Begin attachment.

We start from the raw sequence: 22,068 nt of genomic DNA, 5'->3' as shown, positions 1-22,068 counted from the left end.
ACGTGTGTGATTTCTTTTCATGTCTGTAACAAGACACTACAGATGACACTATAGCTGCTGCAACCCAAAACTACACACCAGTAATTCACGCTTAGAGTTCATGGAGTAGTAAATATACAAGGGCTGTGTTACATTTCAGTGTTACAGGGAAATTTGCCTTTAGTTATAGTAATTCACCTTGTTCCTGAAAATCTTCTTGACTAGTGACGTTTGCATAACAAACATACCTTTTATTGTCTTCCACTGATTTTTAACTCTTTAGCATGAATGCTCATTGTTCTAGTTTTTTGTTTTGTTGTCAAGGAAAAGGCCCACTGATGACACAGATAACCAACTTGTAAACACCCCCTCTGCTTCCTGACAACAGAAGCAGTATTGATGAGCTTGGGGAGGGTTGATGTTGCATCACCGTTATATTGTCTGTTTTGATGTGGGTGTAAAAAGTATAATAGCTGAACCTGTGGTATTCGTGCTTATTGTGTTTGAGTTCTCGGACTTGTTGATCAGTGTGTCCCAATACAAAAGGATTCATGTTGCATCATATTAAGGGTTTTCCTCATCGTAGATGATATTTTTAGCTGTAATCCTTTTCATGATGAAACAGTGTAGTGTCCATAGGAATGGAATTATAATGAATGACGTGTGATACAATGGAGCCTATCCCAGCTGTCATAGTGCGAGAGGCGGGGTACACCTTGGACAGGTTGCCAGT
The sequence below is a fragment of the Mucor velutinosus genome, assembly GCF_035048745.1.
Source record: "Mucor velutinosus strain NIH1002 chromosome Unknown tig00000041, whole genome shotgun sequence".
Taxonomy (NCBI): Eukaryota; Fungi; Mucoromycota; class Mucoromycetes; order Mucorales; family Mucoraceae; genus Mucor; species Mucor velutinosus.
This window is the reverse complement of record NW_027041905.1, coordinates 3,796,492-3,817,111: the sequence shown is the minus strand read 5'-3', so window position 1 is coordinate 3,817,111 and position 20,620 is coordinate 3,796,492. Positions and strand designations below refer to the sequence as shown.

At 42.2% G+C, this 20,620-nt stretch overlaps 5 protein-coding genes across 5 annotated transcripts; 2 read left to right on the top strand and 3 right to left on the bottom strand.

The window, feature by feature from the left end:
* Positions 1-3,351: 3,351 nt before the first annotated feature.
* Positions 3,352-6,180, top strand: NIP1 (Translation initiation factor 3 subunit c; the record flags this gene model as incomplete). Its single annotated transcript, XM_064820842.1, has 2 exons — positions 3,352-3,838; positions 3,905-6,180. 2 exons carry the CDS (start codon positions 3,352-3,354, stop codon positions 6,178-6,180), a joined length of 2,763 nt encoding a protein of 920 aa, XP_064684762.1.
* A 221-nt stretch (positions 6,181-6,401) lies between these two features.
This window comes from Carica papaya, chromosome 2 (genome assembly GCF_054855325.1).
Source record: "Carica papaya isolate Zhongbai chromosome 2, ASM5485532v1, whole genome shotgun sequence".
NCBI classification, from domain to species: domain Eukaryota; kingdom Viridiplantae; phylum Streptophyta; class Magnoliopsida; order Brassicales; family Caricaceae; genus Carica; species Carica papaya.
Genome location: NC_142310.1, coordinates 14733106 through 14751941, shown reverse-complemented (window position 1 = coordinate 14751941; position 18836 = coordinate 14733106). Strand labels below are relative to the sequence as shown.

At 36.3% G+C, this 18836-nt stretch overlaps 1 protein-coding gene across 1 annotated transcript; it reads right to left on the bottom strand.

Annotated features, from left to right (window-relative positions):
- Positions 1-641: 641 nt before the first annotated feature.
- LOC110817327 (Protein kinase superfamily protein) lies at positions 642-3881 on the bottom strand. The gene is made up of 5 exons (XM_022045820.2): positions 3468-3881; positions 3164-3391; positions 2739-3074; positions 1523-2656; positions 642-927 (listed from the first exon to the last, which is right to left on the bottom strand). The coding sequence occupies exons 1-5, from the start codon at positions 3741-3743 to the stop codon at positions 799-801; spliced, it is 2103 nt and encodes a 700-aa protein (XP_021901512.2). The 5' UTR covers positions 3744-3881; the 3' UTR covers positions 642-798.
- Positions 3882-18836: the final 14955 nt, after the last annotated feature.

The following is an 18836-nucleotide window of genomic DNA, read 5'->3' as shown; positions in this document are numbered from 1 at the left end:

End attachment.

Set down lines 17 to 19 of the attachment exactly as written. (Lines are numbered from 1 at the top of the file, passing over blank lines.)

Annotated features, from left to right (window-relative positions):
- Positions 1-641: 641 nt before the first annotated feature.
- LOC110817327 (Protein kinase superfamily protein) lies at positions 642-3881 on the bottom strand. The gene is made up of 5 exons (XM_022045820.2): positions 3468-3881; positions 3164-3391; positions 2739-3074; positions 1523-2656; positions 642-927 (listed from the first exon to the last, which is right to left on the bottom strand). The coding sequence occupies exons 1-5, from the start codon at positions 3741-3743 to the stop codon at positions 799-801; spliced, it is 2103 nt and encodes a 700-aa protein (XP_021901512.2). The 5' UTR covers positions 3744-3881; the 3' UTR covers positions 642-798.